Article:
Red and rust-colored rock formations contrast with white salt flats while volcano peaks rise in the distance, making the Atacama Desert in northern Chile seem otherworldly. As one of the driest places on the plant, the Atacama has little human development, save for the small, rustic town of San Pedro de Atacama. For those who crave off-the-beat-path adventure and beautiful, eerie landscapes, an Atacama adventure is the perfect travel experience.
Two top Chilean ski resorts—Portillo and Valle Nevado—are affiliated with world-class accommodations in San Pedro de Atacama, making an Atacama adventure an easy and affordable tack-on trip. In addition to providing accommodation recommendations and how to get there tips, we’ve outline some of the best Atacama excursions and must-see sights—which can be easily arranged via the hotel’s activities coordinators.
Where to stay
Valle Nevado has recently partnered with the Alto Atacama Lodge and is offering 15% off an all-inclusive package. Guests at the Alto Atacama are treated to stunning accommodations, facilities and a garden, all designed with the local culture, traditions and art in mind. With an awarding-winning spa and elevated onsite dining, you’ll have a hard time leaving its luxurious grounds.
Prices start at $2,411 per person and include minimum 3 nights’ lodging at Valle Nevado and minimum 3 nights’ lodging at Alto Atacama, all meals, lift tickets, daily desert excursions and round-trip airport transportation from Calama to the Alto Atacama. Call for details.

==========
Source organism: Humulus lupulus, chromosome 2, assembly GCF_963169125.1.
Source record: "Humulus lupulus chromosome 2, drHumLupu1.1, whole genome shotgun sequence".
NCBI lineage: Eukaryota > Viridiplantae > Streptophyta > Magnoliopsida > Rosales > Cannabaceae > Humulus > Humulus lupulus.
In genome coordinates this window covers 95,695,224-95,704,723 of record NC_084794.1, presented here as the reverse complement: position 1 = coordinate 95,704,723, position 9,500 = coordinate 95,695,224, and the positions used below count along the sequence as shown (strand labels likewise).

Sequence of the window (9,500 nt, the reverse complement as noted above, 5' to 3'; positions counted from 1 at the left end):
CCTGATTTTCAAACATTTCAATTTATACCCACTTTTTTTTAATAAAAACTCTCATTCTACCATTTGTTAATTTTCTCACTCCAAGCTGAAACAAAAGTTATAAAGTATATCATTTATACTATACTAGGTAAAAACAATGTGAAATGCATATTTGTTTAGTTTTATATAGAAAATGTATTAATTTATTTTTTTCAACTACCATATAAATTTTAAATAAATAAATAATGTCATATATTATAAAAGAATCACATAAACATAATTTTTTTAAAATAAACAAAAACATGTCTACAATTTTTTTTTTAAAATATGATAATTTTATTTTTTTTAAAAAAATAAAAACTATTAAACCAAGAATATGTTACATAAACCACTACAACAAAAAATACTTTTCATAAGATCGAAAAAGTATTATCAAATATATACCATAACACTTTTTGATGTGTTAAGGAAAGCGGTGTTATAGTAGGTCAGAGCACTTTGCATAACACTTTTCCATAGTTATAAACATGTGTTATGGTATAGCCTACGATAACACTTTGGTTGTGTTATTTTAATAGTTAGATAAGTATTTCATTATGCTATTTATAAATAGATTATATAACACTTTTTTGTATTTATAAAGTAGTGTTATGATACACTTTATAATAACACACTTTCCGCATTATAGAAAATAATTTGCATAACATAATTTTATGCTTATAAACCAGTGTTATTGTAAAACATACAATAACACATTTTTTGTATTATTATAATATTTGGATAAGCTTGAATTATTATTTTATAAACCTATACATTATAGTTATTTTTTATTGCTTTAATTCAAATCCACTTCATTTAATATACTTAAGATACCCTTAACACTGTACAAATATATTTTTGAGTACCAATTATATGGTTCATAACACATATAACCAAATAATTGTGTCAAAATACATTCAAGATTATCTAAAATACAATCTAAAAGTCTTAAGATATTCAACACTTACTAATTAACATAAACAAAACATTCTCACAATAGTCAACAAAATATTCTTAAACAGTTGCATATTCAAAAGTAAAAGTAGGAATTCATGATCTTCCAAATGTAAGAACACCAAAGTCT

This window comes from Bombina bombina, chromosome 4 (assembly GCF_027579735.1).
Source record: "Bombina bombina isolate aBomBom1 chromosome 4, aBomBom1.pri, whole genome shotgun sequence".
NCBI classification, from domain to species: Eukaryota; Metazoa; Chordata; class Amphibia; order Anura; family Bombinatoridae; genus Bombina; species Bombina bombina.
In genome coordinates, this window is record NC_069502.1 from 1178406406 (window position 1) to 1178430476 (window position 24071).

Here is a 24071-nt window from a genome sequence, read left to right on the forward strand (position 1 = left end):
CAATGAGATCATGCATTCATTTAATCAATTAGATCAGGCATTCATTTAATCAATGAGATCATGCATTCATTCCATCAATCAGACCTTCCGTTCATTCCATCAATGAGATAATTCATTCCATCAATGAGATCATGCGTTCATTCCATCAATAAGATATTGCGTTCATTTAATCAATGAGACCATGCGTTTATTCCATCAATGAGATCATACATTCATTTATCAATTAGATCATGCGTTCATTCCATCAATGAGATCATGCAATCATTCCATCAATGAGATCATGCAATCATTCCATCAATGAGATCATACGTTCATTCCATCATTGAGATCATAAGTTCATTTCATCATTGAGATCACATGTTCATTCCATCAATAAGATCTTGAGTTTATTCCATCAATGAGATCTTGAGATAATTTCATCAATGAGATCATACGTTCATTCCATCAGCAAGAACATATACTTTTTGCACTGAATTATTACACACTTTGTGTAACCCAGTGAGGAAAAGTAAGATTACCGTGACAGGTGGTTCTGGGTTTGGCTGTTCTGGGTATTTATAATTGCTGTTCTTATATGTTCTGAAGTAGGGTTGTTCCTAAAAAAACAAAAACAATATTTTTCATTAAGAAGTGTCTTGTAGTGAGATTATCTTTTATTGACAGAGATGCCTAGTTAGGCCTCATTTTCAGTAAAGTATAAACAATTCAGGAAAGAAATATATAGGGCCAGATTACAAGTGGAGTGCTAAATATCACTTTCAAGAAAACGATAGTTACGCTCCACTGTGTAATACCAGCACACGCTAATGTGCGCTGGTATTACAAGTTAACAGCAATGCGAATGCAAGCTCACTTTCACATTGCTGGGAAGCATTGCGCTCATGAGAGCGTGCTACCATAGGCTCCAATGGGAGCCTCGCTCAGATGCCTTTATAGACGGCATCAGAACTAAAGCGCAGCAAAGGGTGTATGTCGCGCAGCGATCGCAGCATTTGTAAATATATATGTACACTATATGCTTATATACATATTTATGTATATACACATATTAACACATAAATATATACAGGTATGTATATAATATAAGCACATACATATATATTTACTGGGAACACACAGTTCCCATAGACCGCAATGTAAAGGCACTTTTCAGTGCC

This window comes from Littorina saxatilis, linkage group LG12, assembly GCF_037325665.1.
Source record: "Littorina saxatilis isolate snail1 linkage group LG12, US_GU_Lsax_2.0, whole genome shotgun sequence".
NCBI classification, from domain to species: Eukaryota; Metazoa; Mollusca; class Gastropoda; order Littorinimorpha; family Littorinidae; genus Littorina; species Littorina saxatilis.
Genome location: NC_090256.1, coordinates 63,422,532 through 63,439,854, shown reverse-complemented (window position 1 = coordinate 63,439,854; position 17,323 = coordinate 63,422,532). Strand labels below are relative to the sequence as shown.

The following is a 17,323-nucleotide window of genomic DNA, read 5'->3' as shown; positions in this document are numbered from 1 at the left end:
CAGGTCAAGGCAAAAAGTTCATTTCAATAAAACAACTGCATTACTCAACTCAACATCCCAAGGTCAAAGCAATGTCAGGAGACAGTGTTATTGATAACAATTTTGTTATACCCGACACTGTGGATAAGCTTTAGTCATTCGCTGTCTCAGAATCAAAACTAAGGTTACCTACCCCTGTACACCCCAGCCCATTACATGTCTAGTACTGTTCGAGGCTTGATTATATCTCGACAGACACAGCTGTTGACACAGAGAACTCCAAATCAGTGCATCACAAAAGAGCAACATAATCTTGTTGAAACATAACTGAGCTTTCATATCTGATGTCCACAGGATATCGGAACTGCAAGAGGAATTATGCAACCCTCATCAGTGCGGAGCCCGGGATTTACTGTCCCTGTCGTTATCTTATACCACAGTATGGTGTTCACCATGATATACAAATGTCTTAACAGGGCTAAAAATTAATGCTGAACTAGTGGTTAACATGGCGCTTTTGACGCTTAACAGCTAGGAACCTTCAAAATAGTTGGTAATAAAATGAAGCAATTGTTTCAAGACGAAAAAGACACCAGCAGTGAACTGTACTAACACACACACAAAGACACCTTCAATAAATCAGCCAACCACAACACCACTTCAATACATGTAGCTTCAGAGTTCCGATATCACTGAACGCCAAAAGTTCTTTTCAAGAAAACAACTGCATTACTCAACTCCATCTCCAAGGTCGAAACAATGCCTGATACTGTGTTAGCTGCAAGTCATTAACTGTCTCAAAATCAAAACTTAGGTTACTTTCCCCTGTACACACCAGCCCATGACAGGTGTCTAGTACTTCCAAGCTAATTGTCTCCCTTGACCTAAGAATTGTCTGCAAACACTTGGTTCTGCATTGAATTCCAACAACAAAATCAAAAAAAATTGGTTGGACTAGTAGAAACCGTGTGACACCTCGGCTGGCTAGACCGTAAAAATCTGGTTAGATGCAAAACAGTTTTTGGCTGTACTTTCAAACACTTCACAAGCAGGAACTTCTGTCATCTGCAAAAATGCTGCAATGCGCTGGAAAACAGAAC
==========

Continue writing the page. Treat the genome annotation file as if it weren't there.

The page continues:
If you’re planning a Portillo ski trip, add a couple nights’ stay at the resort’s sister property, Tierra Atacama. The hotel’s charming design takes hints from the natural environment and provides comfortable, inviting commonplaces. Guests will especially enjoy loafing by the boutique-inspired pool and on the many patios, which provide incredible center stage views of the majestic Licancabur Volcano. The hotel’s restaurant will please with wholesome, authentic Chilean and Andean cuisine.
What to do
Sandboard the Valle de la Muerte (Death Valley)
In Chile, shredding isn’t just reserved for the snowy slopes. You can sandboard the giant, 300-plus-foot sand dunes in the arid Valle de la Muerte. A 10-minute drive from San Pedro, the sand dunes provide an opportunity for a unique activity and great vantages of the surrounding valley and desert. Guided, English-speaking excursions are available and come in handy—since sandboarding isn’t exactly easy.
Stargaze with an astronomer
Thanks to its lack of development and prevalence of clear nights, the Atacama Desert is one of the best places in the world for stargazing. The Atacama is home to a gamut of cutting-edge observatories, too. There are plenty of stargazing tours, most notably is the San Pedro de Atacama Celestial Explorations. French astronomer Alain Maury leads groups far into the desert away from even the slightest of light pollution and invites them to take in the star show through a series of telescopes.
But truly, no equipment is required to make out thousands of stars and the very defined Milky Way veil. That’s how incredible stargazing is in the Atacama.
Bird-watch on the Salar (Salt Lakes) de Atacama
Photo: Nicolas de Camaret/Flickr
A host of salt lagoons and lakes, fed by the San Pedro River and other Andean snow-melt streams, dot the Atacama Desert floor. There is no outlet for the water, which is why such a high salt content has developed. The entire salt flat encompasses about 1,200 square miles, making it the third largest in the world. These lagoons provide a habitat for many aquatic birds, particularly Flamingos, Taguas and Guallatas. For the best bird-watching, head to Los Flamencos National Reserve.
Guided trips are available, but require a very early wake-up for an optimal experience.
Explore the ancient village of Tulor